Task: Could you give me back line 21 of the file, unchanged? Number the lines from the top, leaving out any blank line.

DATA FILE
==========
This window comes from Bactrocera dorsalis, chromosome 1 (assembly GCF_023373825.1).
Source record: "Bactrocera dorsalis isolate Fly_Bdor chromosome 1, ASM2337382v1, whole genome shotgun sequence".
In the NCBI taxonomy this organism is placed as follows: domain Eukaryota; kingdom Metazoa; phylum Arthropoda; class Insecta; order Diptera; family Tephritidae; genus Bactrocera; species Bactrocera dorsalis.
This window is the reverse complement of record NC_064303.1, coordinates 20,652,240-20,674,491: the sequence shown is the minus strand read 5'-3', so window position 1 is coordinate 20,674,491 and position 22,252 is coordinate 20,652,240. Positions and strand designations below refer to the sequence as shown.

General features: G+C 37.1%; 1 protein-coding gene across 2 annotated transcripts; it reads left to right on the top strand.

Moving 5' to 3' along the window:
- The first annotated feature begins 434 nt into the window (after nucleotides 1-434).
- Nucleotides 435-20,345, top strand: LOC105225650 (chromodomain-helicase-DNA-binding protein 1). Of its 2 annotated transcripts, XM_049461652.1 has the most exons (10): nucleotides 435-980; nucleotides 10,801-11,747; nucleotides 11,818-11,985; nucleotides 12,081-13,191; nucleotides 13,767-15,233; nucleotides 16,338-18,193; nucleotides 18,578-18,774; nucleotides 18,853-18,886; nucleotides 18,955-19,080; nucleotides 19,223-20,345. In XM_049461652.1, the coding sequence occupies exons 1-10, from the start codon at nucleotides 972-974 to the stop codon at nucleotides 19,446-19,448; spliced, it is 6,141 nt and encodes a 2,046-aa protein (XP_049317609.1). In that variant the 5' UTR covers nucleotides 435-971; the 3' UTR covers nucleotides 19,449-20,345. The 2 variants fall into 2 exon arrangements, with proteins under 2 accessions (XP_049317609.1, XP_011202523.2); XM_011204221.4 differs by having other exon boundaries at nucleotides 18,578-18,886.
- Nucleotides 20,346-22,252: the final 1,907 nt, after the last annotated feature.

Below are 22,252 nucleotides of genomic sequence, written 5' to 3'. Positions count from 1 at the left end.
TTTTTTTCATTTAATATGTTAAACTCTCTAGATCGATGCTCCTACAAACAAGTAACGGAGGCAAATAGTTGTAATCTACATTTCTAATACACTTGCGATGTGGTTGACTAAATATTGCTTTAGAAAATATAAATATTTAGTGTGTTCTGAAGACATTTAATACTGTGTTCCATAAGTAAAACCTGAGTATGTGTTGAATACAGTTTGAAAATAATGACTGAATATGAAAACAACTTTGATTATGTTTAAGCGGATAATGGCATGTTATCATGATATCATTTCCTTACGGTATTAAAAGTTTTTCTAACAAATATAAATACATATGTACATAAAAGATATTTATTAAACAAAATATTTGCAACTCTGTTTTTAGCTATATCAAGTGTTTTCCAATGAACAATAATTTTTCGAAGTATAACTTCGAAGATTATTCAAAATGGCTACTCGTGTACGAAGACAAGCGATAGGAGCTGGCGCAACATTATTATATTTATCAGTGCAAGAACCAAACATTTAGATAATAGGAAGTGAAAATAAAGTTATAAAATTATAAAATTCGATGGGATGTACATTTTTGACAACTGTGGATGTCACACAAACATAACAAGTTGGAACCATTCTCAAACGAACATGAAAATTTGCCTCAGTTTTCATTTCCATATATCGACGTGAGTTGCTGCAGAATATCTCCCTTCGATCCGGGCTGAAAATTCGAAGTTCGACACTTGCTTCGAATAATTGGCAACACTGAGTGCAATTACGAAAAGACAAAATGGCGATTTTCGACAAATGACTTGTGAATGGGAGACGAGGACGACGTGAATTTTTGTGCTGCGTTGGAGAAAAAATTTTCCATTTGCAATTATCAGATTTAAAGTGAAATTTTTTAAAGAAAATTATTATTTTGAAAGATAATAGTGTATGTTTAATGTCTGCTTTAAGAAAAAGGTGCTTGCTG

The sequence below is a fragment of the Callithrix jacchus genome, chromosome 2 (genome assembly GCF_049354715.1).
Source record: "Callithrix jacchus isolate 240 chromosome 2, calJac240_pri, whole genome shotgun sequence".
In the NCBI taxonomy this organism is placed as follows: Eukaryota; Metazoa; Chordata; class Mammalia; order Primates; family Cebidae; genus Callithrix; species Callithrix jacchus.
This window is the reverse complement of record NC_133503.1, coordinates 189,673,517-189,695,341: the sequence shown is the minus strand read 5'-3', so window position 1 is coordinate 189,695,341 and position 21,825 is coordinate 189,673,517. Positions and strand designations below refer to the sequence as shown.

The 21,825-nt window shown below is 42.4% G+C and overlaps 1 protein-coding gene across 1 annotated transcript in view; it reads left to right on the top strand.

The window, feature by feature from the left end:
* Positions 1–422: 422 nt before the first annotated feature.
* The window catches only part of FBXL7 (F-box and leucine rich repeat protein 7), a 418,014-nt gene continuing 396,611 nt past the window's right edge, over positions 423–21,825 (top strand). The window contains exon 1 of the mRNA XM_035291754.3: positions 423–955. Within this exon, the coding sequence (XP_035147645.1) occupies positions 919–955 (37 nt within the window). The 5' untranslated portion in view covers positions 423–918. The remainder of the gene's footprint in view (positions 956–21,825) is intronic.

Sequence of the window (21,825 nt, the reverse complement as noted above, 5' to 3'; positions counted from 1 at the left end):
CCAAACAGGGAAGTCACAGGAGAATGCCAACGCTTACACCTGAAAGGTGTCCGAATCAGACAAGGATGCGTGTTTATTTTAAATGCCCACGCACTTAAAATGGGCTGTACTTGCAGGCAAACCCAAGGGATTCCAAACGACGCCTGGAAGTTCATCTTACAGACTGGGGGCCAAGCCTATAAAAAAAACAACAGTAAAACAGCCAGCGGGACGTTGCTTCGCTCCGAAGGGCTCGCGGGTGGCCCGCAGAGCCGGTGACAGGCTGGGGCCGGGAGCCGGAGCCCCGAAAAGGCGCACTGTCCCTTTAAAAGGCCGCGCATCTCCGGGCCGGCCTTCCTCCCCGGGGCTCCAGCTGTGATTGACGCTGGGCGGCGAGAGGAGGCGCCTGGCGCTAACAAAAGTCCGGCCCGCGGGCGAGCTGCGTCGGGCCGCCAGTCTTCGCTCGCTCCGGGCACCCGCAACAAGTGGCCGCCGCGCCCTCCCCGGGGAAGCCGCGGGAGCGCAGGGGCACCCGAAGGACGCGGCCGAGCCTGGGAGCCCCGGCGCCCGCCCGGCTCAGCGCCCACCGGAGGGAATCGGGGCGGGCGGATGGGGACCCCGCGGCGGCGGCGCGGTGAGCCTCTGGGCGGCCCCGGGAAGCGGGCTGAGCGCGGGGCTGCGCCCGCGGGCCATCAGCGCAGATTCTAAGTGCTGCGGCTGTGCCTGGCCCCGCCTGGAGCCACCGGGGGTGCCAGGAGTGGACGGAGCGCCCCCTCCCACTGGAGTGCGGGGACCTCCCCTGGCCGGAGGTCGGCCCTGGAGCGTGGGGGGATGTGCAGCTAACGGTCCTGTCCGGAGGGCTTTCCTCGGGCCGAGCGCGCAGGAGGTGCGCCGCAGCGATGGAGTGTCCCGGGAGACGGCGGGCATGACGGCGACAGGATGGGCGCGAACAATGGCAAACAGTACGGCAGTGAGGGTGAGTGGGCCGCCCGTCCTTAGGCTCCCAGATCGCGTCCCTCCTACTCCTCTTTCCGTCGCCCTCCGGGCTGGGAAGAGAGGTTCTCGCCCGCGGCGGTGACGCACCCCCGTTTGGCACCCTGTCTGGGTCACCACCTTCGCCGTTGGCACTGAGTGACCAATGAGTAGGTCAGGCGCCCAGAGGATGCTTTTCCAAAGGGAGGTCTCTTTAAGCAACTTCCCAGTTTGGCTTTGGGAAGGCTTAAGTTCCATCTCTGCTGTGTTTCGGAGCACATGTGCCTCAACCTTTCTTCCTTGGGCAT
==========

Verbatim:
CCAAACAGGGAAGTCACAGGAGAATGCCAACGCTTACACCTGAAAGGTGTCCGAATCAGACAAGGATGCGTGTTTATTTTAAATGCCCACGCACTTAAAATGGGCTGTACTTGCAGGCAAACCCAAGGGATTCCAAACGACGCCTGGAAGTTCATCTTACAGACTGGGGGCCAAGCCTATAAAAAAAACAACAGTAAAACAGCCAGCGGGACGTTGCTTCGCTCCGAAGGGCTCGCGGGTGGCCCGCAGAGCCGGTGACAGGCTGGGGCCGGGAGCCGGAGCCCCGAAAAGGCGCACTGTCCCTTTAAAAGGCCGCGCATCTCCGGGCCGGCCTTCCTCCCCGGGGCTCCAGCTGTGATTGACGCTGGGCGGCGAGAGGAGGCGCCTGGCGCTAACAAAAGTCCGGCCCGCGGGCGAGCTGCGTCGGGCCGCCAGTCTTCGCTCGCTCCGGGCACCCGCAACAAGTGGCCGCCGCGCCCTCCCCGGGGAAGCCGCGGGAGCGCAGGGGCACCCGAAGGACGCGGCCGAGCCTGGGAGCCCCGGCGCCCGCCCGGCTCAGCGCCCACCGGAGGGAATCGGGGCGGGCGGATGGGGACCCCGCGGCGGCGGCGCGGTGAGCCTCTGGGCGGCCCCGGGAAGCGGGCTGAGCGCGGGGCTGCGCCCGCGGGCCATCAGCGCAGATTCTAAGTGCTGCGGCTGTGCCTGGCCCCGCCTGGAGCCACCGGGGGTGCCAGGAGTGGACGGAGCGCCCCCTCCCACTGGAGTGCGGGGACCTCCCCTGGCCGGAGGTCGGCCCTGGAGCGTGGGGGGATGTGCAGCTAACGGTCCTGTCCGGAGGGCTTTCCTCGGGCCGAGCGCGCAGGAGGTGCGCCGCAGCGATGGAGTGTCCCGGGAGACGGCGGGCATGACGGCGACAGGATGGGCGCGAACAATGGCAAACAGTACGGCAGTGAGGGTGAGTGGGCCGCCCGTCCTTAGGCTCCCAGATCGCGTCCCTCCTACTCCTCTTTCCGTCGCCCTCCGGGCTGGGAAGAGAGGTTCTCGCCCGCGGCGGTGACGCACCCCCGTTTGGCACCCTGTCTGGGTCACCACCTTCGCCGTTGGCACTGAGTGACCAATGAGTAGGTCAGGCGCCCAGAGGATGCTTTTCCAAAGGGAGGTCTCTTTAAGCAACTTCCCAGTTTGGCTTTGGGAAGGCTTAAGTTCCATCTCTGCTGTGTTTCGGAGCACATGTGCCTCAACCTTTCTTCCTTGGGCAT